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Gina Lollabrigida

Gina Lollobrigida was scheduled to be in New York and Collier’s Magazine asked me to do some shots of her. She was thought of as a torrid sex goddess, but that had been done so much I wanted to go in a different direction. I suggested making her an American hillbilly. When the editor ran the idea past Gina she loved it. I planned to create a barn in the studio and have Gina in a red blouse, jeans with suspenders, riding a mule.

At the time, my studio was on East 65th Street between 5th and Madison on the second floor of an old townhouse. I called up an agency that rents animals and was put in touch with the mule procurer whose name (I swear) was Hopalong Rabinowitz. On the day of the shoot, an hour after he was supposed to be there, no mule. I called the agency, but no one knew where Hopalong was. Finally, the doorbell rang. I rushed downstairs and saw this little man wearing  a cowboy hat with a mule in tow. “What a day!” he gasped. I asked what happened.

“Well, I had the mule in a taxi…”


“In a big Checker cab, the kind with the folding seats. On 96th Street we stopped for a red light and the mule sticks his head out of the window and gives a big Naaaaaaa.  It scared a policeman who was right next to us. He said it’s illegal for mules to travel in taxis. So we had to walk down here from 96th Street."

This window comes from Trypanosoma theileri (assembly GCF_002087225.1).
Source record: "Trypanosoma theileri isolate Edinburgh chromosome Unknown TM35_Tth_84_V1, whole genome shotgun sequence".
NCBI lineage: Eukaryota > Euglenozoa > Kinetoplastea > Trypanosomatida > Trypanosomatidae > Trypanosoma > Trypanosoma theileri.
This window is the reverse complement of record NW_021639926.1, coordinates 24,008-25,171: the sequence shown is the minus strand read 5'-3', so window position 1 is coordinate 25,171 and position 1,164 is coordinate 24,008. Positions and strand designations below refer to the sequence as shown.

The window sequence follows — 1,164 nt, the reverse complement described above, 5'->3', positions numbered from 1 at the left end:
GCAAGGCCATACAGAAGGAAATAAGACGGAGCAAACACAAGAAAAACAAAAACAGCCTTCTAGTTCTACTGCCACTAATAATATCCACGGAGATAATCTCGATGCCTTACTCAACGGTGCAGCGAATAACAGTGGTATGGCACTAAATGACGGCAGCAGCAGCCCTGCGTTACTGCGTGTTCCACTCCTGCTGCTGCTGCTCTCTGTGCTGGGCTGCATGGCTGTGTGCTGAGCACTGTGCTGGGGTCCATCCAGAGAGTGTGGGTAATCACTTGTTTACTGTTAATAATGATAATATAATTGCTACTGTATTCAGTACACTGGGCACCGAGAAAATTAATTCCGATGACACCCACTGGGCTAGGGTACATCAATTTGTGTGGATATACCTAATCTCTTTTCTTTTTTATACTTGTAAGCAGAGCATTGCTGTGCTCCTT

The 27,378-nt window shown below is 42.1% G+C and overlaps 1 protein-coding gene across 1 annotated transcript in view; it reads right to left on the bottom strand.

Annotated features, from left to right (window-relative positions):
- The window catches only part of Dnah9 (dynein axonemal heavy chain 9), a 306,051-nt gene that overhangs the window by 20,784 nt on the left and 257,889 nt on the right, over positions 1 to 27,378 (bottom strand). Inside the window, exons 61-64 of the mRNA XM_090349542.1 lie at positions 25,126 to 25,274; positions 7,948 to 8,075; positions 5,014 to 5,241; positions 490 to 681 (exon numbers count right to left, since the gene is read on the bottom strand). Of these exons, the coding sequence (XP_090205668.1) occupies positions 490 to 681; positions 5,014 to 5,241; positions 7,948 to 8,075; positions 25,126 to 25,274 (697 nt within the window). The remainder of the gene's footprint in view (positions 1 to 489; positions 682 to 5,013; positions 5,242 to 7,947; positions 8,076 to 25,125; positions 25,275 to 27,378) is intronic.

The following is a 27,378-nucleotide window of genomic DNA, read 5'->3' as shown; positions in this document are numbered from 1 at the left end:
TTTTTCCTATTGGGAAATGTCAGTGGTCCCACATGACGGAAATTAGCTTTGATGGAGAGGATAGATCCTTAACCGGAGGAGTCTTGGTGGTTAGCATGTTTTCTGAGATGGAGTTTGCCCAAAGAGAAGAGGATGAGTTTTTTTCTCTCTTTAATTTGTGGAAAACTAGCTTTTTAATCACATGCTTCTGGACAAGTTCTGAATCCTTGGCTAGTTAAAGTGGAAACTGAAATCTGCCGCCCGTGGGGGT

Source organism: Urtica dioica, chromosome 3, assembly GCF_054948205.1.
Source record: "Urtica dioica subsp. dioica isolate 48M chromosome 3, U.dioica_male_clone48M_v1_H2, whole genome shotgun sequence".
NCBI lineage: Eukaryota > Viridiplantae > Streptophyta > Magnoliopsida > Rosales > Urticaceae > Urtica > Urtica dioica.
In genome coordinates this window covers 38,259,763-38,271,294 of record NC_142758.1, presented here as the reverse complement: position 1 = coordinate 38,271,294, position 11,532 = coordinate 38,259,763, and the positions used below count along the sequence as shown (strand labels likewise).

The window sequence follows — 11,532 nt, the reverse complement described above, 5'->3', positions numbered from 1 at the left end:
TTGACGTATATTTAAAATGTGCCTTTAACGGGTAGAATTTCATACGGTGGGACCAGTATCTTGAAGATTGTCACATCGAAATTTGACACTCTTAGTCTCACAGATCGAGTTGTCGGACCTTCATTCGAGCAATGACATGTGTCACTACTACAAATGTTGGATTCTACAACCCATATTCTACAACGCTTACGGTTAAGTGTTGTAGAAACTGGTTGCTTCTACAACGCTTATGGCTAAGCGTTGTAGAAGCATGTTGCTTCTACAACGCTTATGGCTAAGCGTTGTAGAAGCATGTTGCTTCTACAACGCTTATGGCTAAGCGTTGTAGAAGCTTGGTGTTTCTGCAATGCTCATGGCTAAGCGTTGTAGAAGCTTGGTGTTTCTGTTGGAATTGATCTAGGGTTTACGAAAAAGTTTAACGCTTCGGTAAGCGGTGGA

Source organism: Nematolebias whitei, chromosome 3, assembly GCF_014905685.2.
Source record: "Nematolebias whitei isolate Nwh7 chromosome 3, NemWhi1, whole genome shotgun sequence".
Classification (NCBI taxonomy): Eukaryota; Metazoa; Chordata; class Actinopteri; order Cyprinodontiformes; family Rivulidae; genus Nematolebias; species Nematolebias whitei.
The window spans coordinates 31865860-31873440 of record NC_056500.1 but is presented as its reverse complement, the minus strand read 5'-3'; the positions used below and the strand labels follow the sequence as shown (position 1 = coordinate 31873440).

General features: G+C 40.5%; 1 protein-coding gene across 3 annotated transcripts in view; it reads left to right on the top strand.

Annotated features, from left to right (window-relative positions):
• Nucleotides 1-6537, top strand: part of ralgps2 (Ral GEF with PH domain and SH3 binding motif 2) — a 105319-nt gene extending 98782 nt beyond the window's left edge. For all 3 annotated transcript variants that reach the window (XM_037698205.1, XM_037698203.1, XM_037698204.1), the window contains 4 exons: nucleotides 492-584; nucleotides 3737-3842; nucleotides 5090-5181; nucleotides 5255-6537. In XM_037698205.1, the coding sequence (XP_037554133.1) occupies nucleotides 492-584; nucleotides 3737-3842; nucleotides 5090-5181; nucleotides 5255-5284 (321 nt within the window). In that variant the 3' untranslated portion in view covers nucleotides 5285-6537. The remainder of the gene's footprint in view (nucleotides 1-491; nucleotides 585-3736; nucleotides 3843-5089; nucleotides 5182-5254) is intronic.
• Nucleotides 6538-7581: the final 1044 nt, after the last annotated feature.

I told Hopalong we had to get him up to the second floor. “Sure,” he said and proceeded to lead the mule up the flight of red carpeted stairs.

Gina arrived a few minutes later and we started the shoot. Every once in a while, the mule would let out this terrific “Naaaaaa!” One of the neighbors must have heard it and called the police. “We hear you have a mule in here. He’s got to get out right away. That’s illegal.”

I explained I was doing a shoot and we’d have him out in a few more minutes. I invited them in to meet Gina. She was totally disarming. By the time they left, they were insisting that we keep the mule around for as long as we needed.

Somehow the newspapers got wind of all this, and we got a tremendous amount of publicity even before the first pictures were published.